The muscular dystrophy case is often floppy and difficult to handle. All round support is indicated with careful moulding in the small of the back to encourage extension of the upper spine, thus facilitating respiration. A pommel may be desirable, but should be considered in conjunction with toilet requirements since such cases may need to use a urine bottle while seated.
Osteogenesis imperfecta is less common than the above groups. The main consideration is protection and for this purpose the seat is not so closely contoured to allow freedom of movement while reducing the risk of accidental impact.
Assessment and casting of patient
The most important stages in the provision of a seat are the assessment and casting procedures. In assessing the patient, both medical consideration, as above, and functional consideration are vital, such as the type of usage (for example, at home or at school), any particular situations of usage (such as, in a car), cosmesis, and so on. Once an assessment has been performed and indications for a seat agreed, the casting procedure is carried out. Clearly, this represents the foundation for ultimate success, and sufficient time must be allowed to achieve this.
The technique used is based on vacuum consolidation, which has been widely reported elsewhere (Fitzgerald et al., 1965; Nichols et al., 1971 ; Germans et al., 1975). Modifications to the technique have been introduced and it is now based on purpose designed latex bags which are filled with small (2 mm diameter) expanded polystyrene beads. Each bag, or compartment, can be independently evacuated and sealed to maintain a posture. Thus, once an impression has been taken of the patient he can try out the attitude and other features of the seat over an extended period in order to ensure the seat shape will provide the support and permit functional activity according to the team's recommendations.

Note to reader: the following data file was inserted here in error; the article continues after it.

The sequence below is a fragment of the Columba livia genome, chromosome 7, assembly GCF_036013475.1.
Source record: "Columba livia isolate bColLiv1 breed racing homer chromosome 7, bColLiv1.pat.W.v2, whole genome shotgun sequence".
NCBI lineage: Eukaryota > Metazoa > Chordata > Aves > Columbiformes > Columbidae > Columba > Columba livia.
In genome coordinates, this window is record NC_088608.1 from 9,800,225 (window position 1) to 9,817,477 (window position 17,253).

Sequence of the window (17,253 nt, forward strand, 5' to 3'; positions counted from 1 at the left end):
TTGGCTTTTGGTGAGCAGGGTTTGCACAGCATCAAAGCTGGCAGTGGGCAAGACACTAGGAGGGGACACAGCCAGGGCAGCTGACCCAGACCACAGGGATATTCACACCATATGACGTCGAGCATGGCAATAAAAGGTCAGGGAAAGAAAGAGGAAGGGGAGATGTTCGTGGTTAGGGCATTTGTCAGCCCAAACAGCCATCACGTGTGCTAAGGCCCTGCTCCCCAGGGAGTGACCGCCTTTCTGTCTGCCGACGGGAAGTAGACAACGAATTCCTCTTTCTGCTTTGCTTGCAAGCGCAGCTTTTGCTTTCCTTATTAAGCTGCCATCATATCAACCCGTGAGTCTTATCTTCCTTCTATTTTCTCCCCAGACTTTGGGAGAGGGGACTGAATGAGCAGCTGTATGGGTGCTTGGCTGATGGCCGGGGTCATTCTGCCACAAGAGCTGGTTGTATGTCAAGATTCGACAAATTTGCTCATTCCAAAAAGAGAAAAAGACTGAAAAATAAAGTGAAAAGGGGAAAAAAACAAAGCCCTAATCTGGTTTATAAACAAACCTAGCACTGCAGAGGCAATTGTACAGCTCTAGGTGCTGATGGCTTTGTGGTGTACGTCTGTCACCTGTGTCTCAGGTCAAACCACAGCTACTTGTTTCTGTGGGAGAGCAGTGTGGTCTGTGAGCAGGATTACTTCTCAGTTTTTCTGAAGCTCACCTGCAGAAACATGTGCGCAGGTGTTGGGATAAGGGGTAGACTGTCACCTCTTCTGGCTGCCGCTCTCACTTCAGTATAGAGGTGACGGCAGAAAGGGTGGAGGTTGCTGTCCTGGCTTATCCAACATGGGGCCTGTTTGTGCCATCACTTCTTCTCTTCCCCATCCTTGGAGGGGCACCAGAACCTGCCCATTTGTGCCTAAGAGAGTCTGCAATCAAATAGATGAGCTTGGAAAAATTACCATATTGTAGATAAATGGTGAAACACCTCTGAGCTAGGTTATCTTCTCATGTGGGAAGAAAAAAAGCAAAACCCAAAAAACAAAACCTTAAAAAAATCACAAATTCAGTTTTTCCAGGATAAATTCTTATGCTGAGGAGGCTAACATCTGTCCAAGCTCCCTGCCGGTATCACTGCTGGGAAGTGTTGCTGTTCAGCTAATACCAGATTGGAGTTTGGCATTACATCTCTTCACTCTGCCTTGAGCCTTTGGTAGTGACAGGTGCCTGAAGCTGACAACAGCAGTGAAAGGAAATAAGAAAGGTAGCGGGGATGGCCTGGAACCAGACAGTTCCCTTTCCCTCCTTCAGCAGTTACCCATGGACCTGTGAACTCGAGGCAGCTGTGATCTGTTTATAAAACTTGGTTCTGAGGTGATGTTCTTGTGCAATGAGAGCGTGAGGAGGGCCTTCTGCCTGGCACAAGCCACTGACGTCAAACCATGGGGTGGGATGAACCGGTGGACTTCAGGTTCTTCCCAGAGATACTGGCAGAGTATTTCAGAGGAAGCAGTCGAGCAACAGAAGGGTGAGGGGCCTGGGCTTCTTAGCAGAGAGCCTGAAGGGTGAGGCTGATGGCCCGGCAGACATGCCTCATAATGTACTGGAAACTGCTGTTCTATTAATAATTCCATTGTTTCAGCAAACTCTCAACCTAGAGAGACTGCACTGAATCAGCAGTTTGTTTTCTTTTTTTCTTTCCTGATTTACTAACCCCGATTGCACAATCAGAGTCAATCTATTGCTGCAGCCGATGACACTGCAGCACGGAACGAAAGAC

The impression is normally recorded using plaster-of-Paris bandage. This produces a cast which, with a minimal amount of rectification, is suitable as a mould for vacuum forming. Rectification is carried out in three steps. First, a "skirt" is added to the cast, when inverted, to ensure it sits firmly on the forming table. Second, a thin cream of liquid plaster is spread over the working surface of the cast to fill any small irregularities in the surface. Third, the cast is strengthened inside with a build-up of liquid plaster to a thickness of about 20 mm to prevent the cast collapsing under vacuum.
Manufacture of seat
The seat is manufactured using a vacuum-forming machine capable of moulding plastic up to 1 metre square. The maximum depth of draw is 700 mm and the heater layout allows both top and bottom heaters to be controlled in appropriate zones.
The materials used are 15 or 18 mm Evazote (Ethylene Vyoyl Acetate foam) and 5.5 mm ABS (Acrylonitrile-Butadiene-Styrene). The Evazote is a soft closed-cell foam which provides a comfortable liner for the seat and is able to accommodate small irregularities, such as creases in clothing. The seat is constructed by first forming a layer of Evazote over the cast and then a layer of ABS over the Evazote.
In this condition the seat is prepared for a trial fitting by roughly trimming the excess plastic. At the fitting stage the correct attitude for the final seat is recorded, a trim-line is marked and the positions of any harnessing identified (Fig. 2 ). This fitting is also used to check the detail of the fit and, if necessary, small changes can be made by using a hot-air gun. As soon as the seat has been trimmed the patient sits in the seat for several hours, if possible, to ensure correctness of fit and maximum comfort.